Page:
Written by Peter L. Wyro, M.B.A. of www.justcherry.co
Peter is the CEO of Cherry, an ROI-Ready Inbound Marketing Agency. For nearly 20 years, he has helped transform businesses into highly-valued assets. His expertise is marketing strategy and new product development.
One of the biggest challenges that marketers face is justifying their investments. How much should your business spend to acquire a new customer? If you spend too much, you’ll eventually go out of business. If you don’t invest enough, you might be missing opportunities to grow – much to the delight of your better-informed competitors. The stakes associated navigating this dilemma are pretty high. Forecasting future cashflows by calculating customer lifetime value is an essential practice in figuring out how to invest in your ideal customer.
Customer Lifetime Value
Your investment in acquiring a new customer, like any investment, should be less than the value that a single customer returns to your business. But how do you determine what value a customer will bring to your business in the future? This brings us to one of the most important executive KPI’s (key performance indicators), Customer Lifetime Value or LTV. Just as it sounds, LTV is a powerful measure that estimates the future value of a typical customer over an average customer relationship lifespan. Improving LTV can make a big difference on the bottom line, but first you need to have some visibility into the various factors that influence the measure.
At the most basic level, LTV can be calculated by determining an average customer's cashflows (or profits) over the lifetime of your business relationship, less the costs to borrow money to invest in your business and the initial costs to acquire the customer. Let’s assume that an average donut-buying customer spends, on average, about $10.00 per transaction (averaging the purchases of many customers) and the average profit margin over food costs are 80% (yes, 80%). Let’s use historical data to measure how frequently an average customer visits the donut shop (twice a month) and the average lifespan of the relationship (3 years).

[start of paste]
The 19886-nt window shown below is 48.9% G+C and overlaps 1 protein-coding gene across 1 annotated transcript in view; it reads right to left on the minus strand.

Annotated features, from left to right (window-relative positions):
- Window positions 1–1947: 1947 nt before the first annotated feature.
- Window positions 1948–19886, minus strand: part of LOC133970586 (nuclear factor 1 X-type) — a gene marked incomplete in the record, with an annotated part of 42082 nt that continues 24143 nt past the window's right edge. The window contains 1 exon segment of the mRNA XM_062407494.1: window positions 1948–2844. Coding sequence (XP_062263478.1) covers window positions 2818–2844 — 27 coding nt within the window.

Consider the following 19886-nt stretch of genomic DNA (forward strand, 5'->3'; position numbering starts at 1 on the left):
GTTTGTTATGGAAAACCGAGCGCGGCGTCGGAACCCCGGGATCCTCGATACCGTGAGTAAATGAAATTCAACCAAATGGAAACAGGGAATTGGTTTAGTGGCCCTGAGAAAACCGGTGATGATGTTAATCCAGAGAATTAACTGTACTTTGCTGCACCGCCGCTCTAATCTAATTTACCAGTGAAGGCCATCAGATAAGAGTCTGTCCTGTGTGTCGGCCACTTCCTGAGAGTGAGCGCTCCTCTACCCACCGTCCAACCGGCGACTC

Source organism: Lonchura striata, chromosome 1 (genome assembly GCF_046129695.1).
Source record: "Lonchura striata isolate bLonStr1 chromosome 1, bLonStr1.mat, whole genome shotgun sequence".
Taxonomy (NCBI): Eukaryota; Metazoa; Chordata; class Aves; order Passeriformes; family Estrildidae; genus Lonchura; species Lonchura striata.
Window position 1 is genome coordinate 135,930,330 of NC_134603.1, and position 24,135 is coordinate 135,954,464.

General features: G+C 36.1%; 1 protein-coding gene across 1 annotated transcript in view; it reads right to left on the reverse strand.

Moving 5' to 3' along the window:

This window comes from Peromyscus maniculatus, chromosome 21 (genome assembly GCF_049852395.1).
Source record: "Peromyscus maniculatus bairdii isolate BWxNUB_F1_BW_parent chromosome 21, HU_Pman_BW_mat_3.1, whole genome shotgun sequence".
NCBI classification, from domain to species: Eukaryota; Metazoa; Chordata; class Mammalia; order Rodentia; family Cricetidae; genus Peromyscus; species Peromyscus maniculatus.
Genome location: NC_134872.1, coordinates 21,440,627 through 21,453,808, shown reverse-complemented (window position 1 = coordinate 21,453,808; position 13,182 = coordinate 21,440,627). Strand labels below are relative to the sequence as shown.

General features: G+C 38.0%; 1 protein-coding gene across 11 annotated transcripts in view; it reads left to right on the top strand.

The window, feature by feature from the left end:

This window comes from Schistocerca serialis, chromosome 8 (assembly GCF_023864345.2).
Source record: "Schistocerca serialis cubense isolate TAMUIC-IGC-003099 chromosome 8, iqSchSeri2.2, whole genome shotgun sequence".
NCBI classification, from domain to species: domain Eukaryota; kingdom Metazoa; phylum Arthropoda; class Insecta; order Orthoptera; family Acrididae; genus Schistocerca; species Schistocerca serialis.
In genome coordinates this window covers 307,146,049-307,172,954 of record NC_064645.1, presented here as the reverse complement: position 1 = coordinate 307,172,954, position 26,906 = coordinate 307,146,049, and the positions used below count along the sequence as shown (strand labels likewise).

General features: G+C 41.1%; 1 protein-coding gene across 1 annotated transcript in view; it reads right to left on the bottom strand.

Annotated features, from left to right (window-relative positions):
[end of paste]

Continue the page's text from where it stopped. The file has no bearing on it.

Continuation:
The average customer, using the most basic LTV calculation is worth $576. That’s a lot of donuts.
If you want to take things a step further, you can also include two other important factors, a) the average retention rate, and b) the current discount rate or the average cost of capital. These measures will help you understand today’s value of a typical customer.
- Average Purchase Cycle: e.g Daily, Weekly, Monthly, Yearly
- Average transaction value
- Average number of transactions per purchase cycle
- Average lifespan of customer Years
- Average retention rate = % of customers you retain each purchase cycle
- Average profit margin
- Current discount rate. This varies between 8% and 15%, but you can use 10% to start.
Simple: a (365, or 52, or 12, or 1) x b x c x d
Advanced LTV: Above Answer x (e / 1+g-e) - less costs to acquire.
You can determine which customer groups are more profitable and adjust your investments, priorities, and strategies accordingly.
You can optimize your acquisition strategies to leverage the ones that drive the most profitable business. That doesn't necessarily mean the lowest costs, but the combination of factors that lead to the optimum number of new, profitable customers without over OR under investing.
Enhancements to your offering, inclusive of products and services, may result in increased retention and expanded purchase volume. Pricing is also an important factor. Optimizing your product assortment or perceived value, might command higher prices with the right segments.
What kind of difference would it make in the profitability of your customers to be able to borrow at a highly competitive rate?
Measuring and continuously monitoring LTV can help business owners evaluate financial performance, relative to their acquisition costs. Understanding the different metrics that contribute to your LTV can provide valuable insights about strategies and priorities that can help justify your marketing investments and make an impact on your bottom line.
Photo Credit: iStock by Getty Images
Photo Credit: iStock by Getty Images